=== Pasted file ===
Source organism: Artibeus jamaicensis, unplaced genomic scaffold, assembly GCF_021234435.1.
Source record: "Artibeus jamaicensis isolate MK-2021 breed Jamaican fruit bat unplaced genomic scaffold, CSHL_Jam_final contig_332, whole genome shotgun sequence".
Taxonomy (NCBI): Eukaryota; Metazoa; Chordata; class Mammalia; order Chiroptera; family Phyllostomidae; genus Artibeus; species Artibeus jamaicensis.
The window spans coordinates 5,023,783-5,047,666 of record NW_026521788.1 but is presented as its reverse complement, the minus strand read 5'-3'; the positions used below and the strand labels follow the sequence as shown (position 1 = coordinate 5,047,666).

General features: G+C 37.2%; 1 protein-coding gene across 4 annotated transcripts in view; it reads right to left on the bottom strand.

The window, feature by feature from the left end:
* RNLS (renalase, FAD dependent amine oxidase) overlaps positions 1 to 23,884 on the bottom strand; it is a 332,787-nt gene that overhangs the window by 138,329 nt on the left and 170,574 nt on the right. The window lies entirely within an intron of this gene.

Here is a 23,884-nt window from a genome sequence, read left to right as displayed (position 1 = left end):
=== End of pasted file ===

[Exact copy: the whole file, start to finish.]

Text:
Source organism: Artibeus jamaicensis, unplaced genomic scaffold, assembly GCF_021234435.1.
Source record: "Artibeus jamaicensis isolate MK-2021 breed Jamaican fruit bat unplaced genomic scaffold, CSHL_Jam_final contig_332, whole genome shotgun sequence".
Taxonomy (NCBI): Eukaryota; Metazoa; Chordata; class Mammalia; order Chiroptera; family Phyllostomidae; genus Artibeus; species Artibeus jamaicensis.
The window spans coordinates 5,023,783-5,047,666 of record NW_026521788.1 but is presented as its reverse complement, the minus strand read 5'-3'; the positions used below and the strand labels follow the sequence as shown (position 1 = coordinate 5,047,666).

General features: G+C 37.2%; 1 protein-coding gene across 4 annotated transcripts in view; it reads right to left on the bottom strand.

The window, feature by feature from the left end:
* RNLS (renalase, FAD dependent amine oxidase) overlaps positions 1 to 23,884 on the bottom strand; it is a 332,787-nt gene that overhangs the window by 138,329 nt on the left and 170,574 nt on the right. The window lies entirely within an intron of this gene.

Here is a 23,884-nt window from a genome sequence, read left to right as displayed (position 1 = left end):